Famous Players
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To determine "Who has
the move", count ALL
the pieces in YOUR SYSTEM, when it is YOUR TURN TO PLAY. If the number is ODD, you have the
move. If it is even your opponent has THE
MOVE.
See Our "Next Move" Tutorials. Click the graphics for info. Solution to McCulloch's Masterpiece -Coming
Solution to Bowen's Twins-Coming

Famous Positions and Landings




Solutions to above, are forthcoming. In the meantime, the positions below are worth of study.
They come up, again and again. Watch for them.

The Crocodile Position

10-6
1-10
15-6
3-7
6-2
7-10
2-6
10-14
6-9
14-17
9-14
17-22
14-17
22-26
32-28
26-31
19-15
31-24
28-19
20-24
23-18
16-23
15-11
White
Wins

A remarkable example of this coming up from 2 different lines-of the same opening!- is:
10-15, 21-17, 9-13, 17-14, 11-16, 24-19--A 15-24, 28-19, 6-9*, 22-18, 8-11*, 25-22, 16-20*, 29-25, 11-16*, 25-21, 4-8?, (1-6* is correct) 22-17*, 13-22, 26-17, 2-6, 30-26*, 6-10, 32-28, 1-6,( 8-11 loses also) 17-13, 18-9, 5-14, 26-22, 17-26, 31-22, 14-18, 22-15,
3-7, 6-9, 7-11, 9-14, 11-18, 19-15 then 18-22, 14-17, 22-26, 17-22, 26-31, 22-17!, 31-24, 28-19, 20-24 and 18-15! wins. Analyzed by Captain Fishburne, in the last century, it got it's
name from the wicked "tail end snap."
A. Also, 23-19, 16-23, 26-10, 6-15, 27-23, 8-11*, 32-27, 4-8, 22-18, 15-22, 25-18,
11-16, 29-25, 8-11, 25-21, 16-20, 24-19, 11-16, 30-25, 1-6, 14-9, 5-14, 18-9, 13-17*,
21-14, 6-13, 14-9, 13-17, 25-22, 17-23, 31-22, 7-10, 9-5, 10-14, 5-1, 3-8, 1-5, 2-7?,
(2-6* draws) 5-9*, 14-18, 22-15, 7-11, 9-14*, 11-18, and 19-15 is into the same ending.

The Swan-Adamson Position
Solution:
11-15
19-16
12-19
23-16
15-18
16-11
10-15
20-16
15-19
16-12
19-24
11-8

24-28
8-4
28-32
4-8
32-27
26-23
18-22
23-19
27-23
19-15
23-18
8-11

22-26
15-10
26-31
11-7
14-17
21-14
18-9
7-2
9-5
2-6
5-1
6-2

31-27
2-7
27-24
27-24
24-20
Red
Wins

After 2 years in the game, I qualified for the 1984 ID mail tourney, and had the pleasure of
winning this classic. My opponent and I arrived at it this way: 9-14, 23-18, 14-23,
27-18, 5-9, 26-23, 11-15, 18-11, 8-15, 22-18, 15-22, 25-18, 4-8, 32-27, 1-5, 30-26,
10-14, 24-20, 6-10, 25-22, 9-13, 18-9, 5-14, 22-17, 13-22, 26-17, 10-15, 17-10, 7-14, 23-19,
(my opponent took this to avoid 31-26?, which was published to draw, in an earlier ID book. Spotting the correction, he undoubtedly though this the correct way. It is) 15-24, 2-7,
27-23?!, (but now he falters. When I sent in my games, I also sent my analysis of the position,
with the analysis later coming under fire. It is a landing reached by 9-13 24-19 11-15,
and in Masterplay (colors reversed) on P-65 Var-1, then into P-261 where it is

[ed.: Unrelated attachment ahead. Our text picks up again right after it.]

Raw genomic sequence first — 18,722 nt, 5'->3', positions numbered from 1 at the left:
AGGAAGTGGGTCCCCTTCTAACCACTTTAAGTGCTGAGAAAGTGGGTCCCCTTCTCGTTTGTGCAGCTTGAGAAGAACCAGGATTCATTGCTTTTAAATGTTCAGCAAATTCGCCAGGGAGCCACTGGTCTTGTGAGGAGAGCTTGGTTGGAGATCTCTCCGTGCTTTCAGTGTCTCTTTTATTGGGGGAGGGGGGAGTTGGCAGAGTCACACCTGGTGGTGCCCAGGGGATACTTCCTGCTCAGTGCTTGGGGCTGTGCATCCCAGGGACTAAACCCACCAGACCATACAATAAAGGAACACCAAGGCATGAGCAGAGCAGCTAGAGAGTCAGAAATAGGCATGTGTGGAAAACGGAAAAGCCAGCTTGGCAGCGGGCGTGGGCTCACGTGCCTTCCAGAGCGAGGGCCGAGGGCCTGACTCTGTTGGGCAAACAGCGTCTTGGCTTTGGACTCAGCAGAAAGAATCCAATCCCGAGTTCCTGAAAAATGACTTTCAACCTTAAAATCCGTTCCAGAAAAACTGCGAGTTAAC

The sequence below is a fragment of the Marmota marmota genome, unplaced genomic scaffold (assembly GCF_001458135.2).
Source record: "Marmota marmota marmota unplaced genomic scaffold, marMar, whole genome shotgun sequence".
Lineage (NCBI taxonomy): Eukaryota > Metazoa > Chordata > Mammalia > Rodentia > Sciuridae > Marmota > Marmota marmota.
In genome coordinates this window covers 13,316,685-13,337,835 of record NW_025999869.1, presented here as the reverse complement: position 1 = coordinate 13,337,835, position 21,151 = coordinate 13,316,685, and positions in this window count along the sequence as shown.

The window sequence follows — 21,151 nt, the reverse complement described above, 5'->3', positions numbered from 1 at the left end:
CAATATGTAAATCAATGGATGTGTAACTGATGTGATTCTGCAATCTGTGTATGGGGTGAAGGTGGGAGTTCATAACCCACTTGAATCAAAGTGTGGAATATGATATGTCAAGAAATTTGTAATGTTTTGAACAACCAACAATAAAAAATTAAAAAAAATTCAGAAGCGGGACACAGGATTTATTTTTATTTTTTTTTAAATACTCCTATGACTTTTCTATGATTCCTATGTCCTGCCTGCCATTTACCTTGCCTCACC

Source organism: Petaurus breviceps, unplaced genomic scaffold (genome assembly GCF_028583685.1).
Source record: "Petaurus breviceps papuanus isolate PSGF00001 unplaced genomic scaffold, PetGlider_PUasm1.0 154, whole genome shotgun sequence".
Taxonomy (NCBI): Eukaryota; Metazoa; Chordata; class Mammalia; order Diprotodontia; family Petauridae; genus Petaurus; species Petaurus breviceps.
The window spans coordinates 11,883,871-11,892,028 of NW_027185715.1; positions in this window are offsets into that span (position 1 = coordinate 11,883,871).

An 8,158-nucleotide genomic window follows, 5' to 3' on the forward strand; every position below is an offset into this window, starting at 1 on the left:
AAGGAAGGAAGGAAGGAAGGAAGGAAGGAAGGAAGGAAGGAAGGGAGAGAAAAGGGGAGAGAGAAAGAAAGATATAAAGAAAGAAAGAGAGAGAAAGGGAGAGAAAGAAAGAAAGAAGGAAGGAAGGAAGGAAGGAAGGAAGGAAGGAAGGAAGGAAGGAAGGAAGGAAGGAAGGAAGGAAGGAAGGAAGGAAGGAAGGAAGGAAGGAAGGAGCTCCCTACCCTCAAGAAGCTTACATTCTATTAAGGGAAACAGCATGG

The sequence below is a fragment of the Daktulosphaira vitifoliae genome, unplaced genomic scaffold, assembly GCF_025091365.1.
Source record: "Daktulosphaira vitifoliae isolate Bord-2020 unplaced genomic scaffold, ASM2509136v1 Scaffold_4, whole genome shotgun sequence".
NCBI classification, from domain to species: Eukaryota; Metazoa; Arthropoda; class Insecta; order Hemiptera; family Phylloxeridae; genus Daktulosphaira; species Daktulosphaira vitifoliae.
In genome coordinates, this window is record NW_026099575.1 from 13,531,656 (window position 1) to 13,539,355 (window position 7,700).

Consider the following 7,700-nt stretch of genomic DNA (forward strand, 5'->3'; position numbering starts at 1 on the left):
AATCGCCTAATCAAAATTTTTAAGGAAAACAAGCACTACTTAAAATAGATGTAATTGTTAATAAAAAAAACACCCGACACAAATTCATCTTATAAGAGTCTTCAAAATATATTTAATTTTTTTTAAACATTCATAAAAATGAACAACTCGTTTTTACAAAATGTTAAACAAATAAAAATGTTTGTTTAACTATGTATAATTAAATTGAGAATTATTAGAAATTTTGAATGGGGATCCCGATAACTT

diagrammed. The analysis I sent corrected this 27-23 with 31-26*, 14-18. Here I had
sent, (which was published) 26-23* to draw. 3 years later, in the 1987 ID ty. my good
friend, Dennis Cayton concluded my analysis lost and took 19-15?? (instead of 26-23*)
in an attempt to "still" draw. 19-15 loses. 26-23* is correct then 18-22 23-18. Here
Mr. Cayton feared 7-10, (22-26, 18-14 draws, which I also sent) but I had also stated
that if 7-10, 27-23*! draws, without further play. Notice how this stops the king from going 22-26 as white would have 19-16* to draw.
So 22-25, (loses time to attack the
single pieces) and 18-14 etc. is a fine draw. Mr. Cayton, despite the setback he
suffered in this game, went on win the 1987 ID ty. and reign as mail play champion
for that year. The position also comes up from Defiance lines.
The great Don Lafferty, became entangled in this Swan-Adamson ending, in the 1964 National Ty. losing a game to
David Zevenia. Yes, they will always come up again.
The position cannot be found in Swan and
Adamson's book on the "Cross Opening", and subsequently became credited to many different authors. Be that as it may, we leave it credited to S&A-as Ben Boland did, whose monumental- "Famous Positions"- we consult often.
It should be pointed out that the winning 14-17 exchange
in the Swan-Adamson line, wins because it gives the "overall" move to the white side, but by forming the bridge, it leaves the 2 active pieces to determine the outcome. The attacking king and the defending king, and the attacking king HAS THE MOVE on the defending king.
In the recent game between WCC Beta, and Colossus, the opposite was true. From this position: Red-3-14-20-King 31. White-12-21-32-king 4. White to play and draw. 4-8. Here, WCC had 2 options, 31-26 or 20-24. Both get 32-27* to draw. If 31-26, (leaves the piece on 20) 32-27*, 26-31, and chase the piece, leaving the king on 18 to prepare for the 14-17 exchange, as in Swan-Adamson. However, you will find the attacking king, doe not have the move on the defending king. The other option, 20-24, 32-27*, 24-28, 27-23 now the chase-but the piece that was on 20 has advanced 2 squares. Cont; 31-26, 23-19, 26-23, 19-15, 23-18, 8-11*, 28-32, 15-10, 32-27, 11-7*, 14-17, 21-14, 18-9, 7-2, 9-5, 2-6, 5-1 and it is the defending king that has the move on the attacking king, although "overall" Red has the move. red cannot win the position. Such are the "Mysteries Of Dama." ("Dama" is the Italian name for checkers. Julius D'Orio once wrote a book called "The Mysteries Of Dama.") The WCC-Colossus game, is thus an important addition to published play.